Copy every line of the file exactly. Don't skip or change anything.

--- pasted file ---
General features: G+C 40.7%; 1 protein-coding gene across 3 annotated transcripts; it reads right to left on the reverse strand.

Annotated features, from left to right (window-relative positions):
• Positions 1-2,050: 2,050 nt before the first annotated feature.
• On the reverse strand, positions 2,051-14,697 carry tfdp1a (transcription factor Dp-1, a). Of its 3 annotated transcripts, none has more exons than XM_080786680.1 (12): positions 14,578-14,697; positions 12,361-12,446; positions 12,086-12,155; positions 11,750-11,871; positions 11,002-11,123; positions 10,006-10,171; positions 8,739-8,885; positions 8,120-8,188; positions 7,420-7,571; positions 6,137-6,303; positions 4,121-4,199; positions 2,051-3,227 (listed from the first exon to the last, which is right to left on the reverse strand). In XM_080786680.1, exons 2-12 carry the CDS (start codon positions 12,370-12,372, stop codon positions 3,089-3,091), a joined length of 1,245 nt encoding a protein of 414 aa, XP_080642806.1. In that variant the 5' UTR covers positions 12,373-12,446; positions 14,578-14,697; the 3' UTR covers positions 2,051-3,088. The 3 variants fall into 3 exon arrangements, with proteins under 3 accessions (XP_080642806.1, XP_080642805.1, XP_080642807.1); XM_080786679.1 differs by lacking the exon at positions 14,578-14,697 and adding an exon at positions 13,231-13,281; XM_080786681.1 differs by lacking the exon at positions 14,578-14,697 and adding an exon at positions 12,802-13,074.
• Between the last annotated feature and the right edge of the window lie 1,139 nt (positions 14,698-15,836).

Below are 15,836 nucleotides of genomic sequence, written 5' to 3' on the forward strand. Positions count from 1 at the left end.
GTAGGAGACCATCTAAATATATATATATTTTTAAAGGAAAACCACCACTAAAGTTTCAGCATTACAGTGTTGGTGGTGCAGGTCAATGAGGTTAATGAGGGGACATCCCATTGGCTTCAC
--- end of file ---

General features: G+C 40.7%; 1 protein-coding gene across 3 annotated transcripts; it reads right to left on the reverse strand.

Annotated features, from left to right (window-relative positions):
• Positions 1-2,050: 2,050 nt before the first annotated feature.
• On the reverse strand, positions 2,051-14,697 carry tfdp1a (transcription factor Dp-1, a). Of its 3 annotated transcripts, none has more exons than XM_080786680.1 (12): positions 14,578-14,697; positions 12,361-12,446; positions 12,086-12,155; positions 11,750-11,871; positions 11,002-11,123; positions 10,006-10,171; positions 8,739-8,885; positions 8,120-8,188; positions 7,420-7,571; positions 6,137-6,303; positions 4,121-4,199; positions 2,051-3,227 (listed from the first exon to the last, which is right to left on the reverse strand). In XM_080786680.1, exons 2-12 carry the CDS (start codon positions 12,370-12,372, stop codon positions 3,089-3,091), a joined length of 1,245 nt encoding a protein of 414 aa, XP_080642806.1. In that variant the 5' UTR covers positions 12,373-12,446; positions 14,578-14,697; the 3' UTR covers positions 2,051-3,088. The 3 variants fall into 3 exon arrangements, with proteins under 3 accessions (XP_080642806.1, XP_080642805.1, XP_080642807.1); XM_080786679.1 differs by lacking the exon at positions 14,578-14,697 and adding an exon at positions 13,231-13,281; XM_080786681.1 differs by lacking the exon at positions 14,578-14,697 and adding an exon at positions 12,802-13,074.
• Between the last annotated feature and the right edge of the window lie 1,139 nt (positions 14,698-15,836).

Below are 15,836 nucleotides of genomic sequence, written 5' to 3' on the forward strand. Positions count from 1 at the left end.
GTAGGAGACCATCTAAATATATATATATTTTTAAAGGAAAACCACCACTAAAGTTTCAGCATTACAGTGTTGGTGGTGCAGGTCAATGAGGTTAATGAGGGGACATCCCATTGGCTTCAC